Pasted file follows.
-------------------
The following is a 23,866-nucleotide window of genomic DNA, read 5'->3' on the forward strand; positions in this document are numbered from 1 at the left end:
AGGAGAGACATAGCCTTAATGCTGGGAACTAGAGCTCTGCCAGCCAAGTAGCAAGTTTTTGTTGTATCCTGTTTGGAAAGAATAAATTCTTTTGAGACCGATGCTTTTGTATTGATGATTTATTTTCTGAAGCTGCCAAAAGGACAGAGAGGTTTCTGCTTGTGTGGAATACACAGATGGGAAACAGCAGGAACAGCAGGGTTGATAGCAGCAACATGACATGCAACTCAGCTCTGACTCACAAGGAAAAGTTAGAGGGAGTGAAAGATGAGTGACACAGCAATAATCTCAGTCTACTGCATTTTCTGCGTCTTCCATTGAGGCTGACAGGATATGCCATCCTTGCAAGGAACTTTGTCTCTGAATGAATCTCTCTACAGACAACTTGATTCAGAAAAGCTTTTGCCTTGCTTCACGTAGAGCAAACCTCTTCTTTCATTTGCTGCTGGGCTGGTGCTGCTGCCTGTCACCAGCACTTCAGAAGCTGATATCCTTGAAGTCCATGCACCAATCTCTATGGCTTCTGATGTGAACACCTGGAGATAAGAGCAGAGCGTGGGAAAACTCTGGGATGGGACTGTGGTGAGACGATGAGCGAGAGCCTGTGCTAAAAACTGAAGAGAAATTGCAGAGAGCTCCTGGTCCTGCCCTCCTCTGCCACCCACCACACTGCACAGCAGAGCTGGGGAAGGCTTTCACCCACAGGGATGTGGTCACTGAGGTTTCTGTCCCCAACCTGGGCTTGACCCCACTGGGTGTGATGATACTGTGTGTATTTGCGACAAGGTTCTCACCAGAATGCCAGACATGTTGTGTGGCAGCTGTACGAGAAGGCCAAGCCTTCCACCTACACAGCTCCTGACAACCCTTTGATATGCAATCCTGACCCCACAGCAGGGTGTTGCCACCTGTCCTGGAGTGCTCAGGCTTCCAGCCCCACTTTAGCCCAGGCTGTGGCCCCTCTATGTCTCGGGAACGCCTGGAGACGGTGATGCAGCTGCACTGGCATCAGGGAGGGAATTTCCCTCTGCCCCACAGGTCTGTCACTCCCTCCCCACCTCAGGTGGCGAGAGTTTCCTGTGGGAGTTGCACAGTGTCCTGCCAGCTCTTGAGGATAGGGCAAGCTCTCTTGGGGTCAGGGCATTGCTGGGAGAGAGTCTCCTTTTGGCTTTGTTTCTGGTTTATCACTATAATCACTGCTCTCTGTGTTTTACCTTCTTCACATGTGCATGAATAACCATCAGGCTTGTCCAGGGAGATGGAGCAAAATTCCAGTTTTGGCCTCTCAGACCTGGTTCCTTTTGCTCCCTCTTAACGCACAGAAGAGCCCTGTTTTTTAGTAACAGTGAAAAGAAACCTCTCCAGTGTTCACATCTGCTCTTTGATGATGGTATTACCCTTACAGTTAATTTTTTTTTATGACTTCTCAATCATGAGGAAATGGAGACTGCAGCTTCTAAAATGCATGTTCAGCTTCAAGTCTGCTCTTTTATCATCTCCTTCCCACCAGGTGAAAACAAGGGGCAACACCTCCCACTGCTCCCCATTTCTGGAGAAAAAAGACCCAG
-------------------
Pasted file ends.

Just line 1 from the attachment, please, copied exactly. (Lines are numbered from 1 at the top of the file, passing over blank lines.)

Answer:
The following is a 23,866-nucleotide window of genomic DNA, read 5'->3' on the forward strand; positions in this document are numbered from 1 at the left end: